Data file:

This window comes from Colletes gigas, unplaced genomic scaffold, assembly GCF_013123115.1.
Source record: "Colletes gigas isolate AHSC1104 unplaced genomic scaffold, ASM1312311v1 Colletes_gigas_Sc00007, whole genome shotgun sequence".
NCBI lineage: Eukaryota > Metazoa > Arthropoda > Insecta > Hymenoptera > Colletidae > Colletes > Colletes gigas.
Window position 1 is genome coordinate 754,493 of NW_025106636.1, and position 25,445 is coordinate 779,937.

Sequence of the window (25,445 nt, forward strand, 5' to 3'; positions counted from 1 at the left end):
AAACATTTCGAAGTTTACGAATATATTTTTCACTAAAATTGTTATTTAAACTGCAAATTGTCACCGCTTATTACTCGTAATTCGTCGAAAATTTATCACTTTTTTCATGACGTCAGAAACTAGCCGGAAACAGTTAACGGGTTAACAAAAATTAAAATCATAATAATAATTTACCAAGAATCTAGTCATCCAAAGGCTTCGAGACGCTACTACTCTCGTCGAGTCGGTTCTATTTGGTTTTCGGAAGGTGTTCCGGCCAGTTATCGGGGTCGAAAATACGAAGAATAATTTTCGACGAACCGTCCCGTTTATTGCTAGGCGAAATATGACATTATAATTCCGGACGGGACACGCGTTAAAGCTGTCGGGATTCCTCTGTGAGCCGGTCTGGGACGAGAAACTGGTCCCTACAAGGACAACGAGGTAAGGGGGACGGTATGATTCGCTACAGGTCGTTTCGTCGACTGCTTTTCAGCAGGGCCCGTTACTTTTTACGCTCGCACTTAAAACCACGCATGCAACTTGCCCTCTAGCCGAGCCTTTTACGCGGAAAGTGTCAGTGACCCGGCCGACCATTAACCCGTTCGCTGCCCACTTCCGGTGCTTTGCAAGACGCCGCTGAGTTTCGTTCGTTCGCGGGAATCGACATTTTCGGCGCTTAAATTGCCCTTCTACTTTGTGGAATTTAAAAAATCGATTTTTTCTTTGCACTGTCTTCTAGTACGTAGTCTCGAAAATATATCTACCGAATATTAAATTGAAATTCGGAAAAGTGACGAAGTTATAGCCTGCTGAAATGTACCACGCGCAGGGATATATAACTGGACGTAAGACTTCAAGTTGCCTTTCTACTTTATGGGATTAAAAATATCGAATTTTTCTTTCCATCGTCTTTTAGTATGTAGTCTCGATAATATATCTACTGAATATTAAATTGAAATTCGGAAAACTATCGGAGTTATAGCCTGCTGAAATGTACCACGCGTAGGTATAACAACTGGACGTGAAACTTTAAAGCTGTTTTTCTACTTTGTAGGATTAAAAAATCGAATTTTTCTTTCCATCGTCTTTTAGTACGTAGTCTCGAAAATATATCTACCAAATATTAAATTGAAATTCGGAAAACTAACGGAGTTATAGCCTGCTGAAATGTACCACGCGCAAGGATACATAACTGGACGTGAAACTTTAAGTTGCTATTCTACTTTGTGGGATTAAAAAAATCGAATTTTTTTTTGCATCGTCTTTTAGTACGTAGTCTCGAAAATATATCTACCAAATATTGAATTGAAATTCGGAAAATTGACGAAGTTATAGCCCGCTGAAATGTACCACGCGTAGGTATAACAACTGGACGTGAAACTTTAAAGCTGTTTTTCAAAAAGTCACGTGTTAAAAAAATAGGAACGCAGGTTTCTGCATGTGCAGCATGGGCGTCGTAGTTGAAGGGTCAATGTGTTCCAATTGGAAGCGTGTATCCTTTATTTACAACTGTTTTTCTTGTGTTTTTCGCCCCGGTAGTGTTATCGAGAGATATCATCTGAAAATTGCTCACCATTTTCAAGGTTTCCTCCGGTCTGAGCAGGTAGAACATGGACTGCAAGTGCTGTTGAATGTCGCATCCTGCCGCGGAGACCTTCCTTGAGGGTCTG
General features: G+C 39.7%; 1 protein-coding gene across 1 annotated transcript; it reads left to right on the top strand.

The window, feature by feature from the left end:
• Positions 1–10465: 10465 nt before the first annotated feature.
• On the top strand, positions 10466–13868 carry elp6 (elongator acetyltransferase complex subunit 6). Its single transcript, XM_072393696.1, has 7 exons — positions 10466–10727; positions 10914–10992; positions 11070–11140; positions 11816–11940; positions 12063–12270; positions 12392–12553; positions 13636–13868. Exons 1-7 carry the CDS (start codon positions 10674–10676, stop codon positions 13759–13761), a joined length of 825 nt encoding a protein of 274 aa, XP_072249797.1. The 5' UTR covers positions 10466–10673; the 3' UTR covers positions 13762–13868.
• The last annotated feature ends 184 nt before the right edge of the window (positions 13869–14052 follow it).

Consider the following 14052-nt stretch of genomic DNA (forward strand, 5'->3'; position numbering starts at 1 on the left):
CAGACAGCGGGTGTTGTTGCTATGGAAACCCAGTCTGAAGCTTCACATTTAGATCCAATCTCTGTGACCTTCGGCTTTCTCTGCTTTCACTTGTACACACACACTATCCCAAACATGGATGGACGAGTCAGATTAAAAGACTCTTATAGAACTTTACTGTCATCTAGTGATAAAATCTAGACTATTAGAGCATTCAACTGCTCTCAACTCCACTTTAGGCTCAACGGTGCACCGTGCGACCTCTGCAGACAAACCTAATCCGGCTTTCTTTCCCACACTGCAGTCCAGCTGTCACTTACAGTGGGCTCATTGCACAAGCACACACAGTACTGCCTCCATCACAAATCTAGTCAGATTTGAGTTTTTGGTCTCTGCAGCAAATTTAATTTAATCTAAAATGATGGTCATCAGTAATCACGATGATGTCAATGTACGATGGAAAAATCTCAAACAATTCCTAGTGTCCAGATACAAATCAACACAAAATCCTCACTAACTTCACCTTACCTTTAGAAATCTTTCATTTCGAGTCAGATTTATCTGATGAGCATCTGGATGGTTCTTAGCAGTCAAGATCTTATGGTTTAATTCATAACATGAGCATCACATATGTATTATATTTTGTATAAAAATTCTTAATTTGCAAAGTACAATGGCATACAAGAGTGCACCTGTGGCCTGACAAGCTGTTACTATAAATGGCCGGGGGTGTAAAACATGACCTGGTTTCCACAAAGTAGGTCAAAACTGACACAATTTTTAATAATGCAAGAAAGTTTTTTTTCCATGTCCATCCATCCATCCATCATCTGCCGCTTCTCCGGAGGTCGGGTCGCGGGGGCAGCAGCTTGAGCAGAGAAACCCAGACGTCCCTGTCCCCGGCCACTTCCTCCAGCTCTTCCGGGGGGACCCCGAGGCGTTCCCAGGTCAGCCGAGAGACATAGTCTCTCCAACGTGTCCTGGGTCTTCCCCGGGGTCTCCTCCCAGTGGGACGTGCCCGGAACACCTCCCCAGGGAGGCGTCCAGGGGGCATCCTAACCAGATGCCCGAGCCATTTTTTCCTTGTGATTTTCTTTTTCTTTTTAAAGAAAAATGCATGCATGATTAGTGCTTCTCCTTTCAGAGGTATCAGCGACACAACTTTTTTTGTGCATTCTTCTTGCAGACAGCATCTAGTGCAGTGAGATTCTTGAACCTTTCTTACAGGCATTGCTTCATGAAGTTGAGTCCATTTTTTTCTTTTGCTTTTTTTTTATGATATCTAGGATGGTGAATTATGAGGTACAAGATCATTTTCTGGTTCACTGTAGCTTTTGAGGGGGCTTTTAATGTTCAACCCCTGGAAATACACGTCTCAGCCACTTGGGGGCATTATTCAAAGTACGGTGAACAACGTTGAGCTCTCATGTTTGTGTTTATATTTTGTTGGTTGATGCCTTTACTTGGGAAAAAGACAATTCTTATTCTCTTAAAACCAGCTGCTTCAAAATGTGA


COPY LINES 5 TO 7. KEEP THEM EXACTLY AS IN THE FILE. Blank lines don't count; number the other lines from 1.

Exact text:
Sequence of the window (25,445 nt, forward strand, 5' to 3'; positions counted from 1 at the left end):
AAACATTTCGAAGTTTACGAATATATTTTTCACTAAAATTGTTATTTAAACTGCAAATTGTCACCGCTTATTACTCGTAATTCGTCGAAAATTTATCACTTTTTTCATGACGTCAGAAACTAGCCGGAAACAGTTAACGGGTTAACAAAAATTAAAATCATAATAATAATTTACCAAGAATCTAGTCATCCAAAGGCTTCGAGACGCTACTACTCTCGTCGAGTCGGTTCTATTTGGTTTTCGGAAGGTGTTCCGGCCAGTTATCGGGGTCGAAAATACGAAGAATAATTTTCGACGAACCGTCCCGTTTATTGCTAGGCGAAATATGACATTATAATTCCGGACGGGACACGCGTTAAAGCTGTCGGGATTCCTCTGTGAGCCGGTCTGGGACGAGAAACTGGTCCCTACAAGGACAACGAGGTAAGGGGGACGGTATGATTCGCTACAGGTCGTTTCGTCGACTGCTTTTCAGCAGGGCCCGTTACTTTTTACGCTCGCACTTAAAACCACGCATGCAACTTGCCCTCTAGCCGAGCCTTTTACGCGGAAAGTGTCAGTGACCCGGCCGACCATTAACCCGTTCGCTGCCCACTTCCGGTGCTTTGCAAGACGCCGCTGAGTTTCGTTCGTTCGCGGGAATCGACATTTTCGGCGCTTAAATTGCCCTTCTACTTTGTGGAATTTAAAAAATCGATTTTTTCTTTGCACTGTCTTCTAGTACGTAGTCTCGAAAATATATCTACCGAATATTAAATTGAAATTCGGAAAAGTGACGAAGTTATAGCCTGCTGAAATGTACCACGCGCAGGGATATATAACTGGACGTAAGACTTCAAGTTGCCTTTCTACTTTATGGGATTAAAAATATCGAATTTTTCTTTCCATCGTCTTTTAGTATGTAGTCTCGATAATATATCTACTGAATATTAAATTGAAATTCGGAAAACTATCGGAGTTATAGCCTGCTGAAATGTACCACGCGTAGGTATAACAACTGGACGTGAAACTTTAAAGCTGTTTTTCTACTTTGTAGGATTAAAAAATCGAATTTTTCTTTCCATCGTCTTTTAGTACGTAGTCTCGAAAATATATCTACCAAATATTAAATTGAAATTCGGAAAACTAACGGAGTTATAGCCTGCTGAAATGTACCACGCGCAAGGATACATAACTGGACGTGAAACTTTAAGTTGCTATTCTACTTTGTGGGATTAAAAAAATCGAATTTTTTTTTGCATCGTCTTTTAGTACGTAGTCTCGAAAATATATCTACCAAATATTGAATTGAAATTCGGAAAATTGACGAAGTTATAGCCCGCTGAAATGTACCACGCGTAGGTATAACAACTGGACGTGAAACTTTAAAGCTGTTTTTCAAAAAGTCACGTGTTAAAAAAATAGGAACGCAGGTTTCTGCATGTGCAGCATGGGCGTCGTAGTTGAAGGGTCAATGTGTTCCAATTGGAAGCGTGTATCCTTTATTTACAACTGTTTTTCTTGTGTTTTTCGCCCCGGTAGTGTTATCGAGAGATATCATCTGAAAATTGCTCACCATTTTCAAGGTTTCCTCCGGTCTGAGCAGGTAGAACATGGACTGCAAGTGCTGTTGAATGTCGCATCCTGCCGCGGAGACCTTCCTTGAGGGTCTG
General features: G+C 39.7%; 1 protein-coding gene across 1 annotated transcript; it reads left to right on the top strand.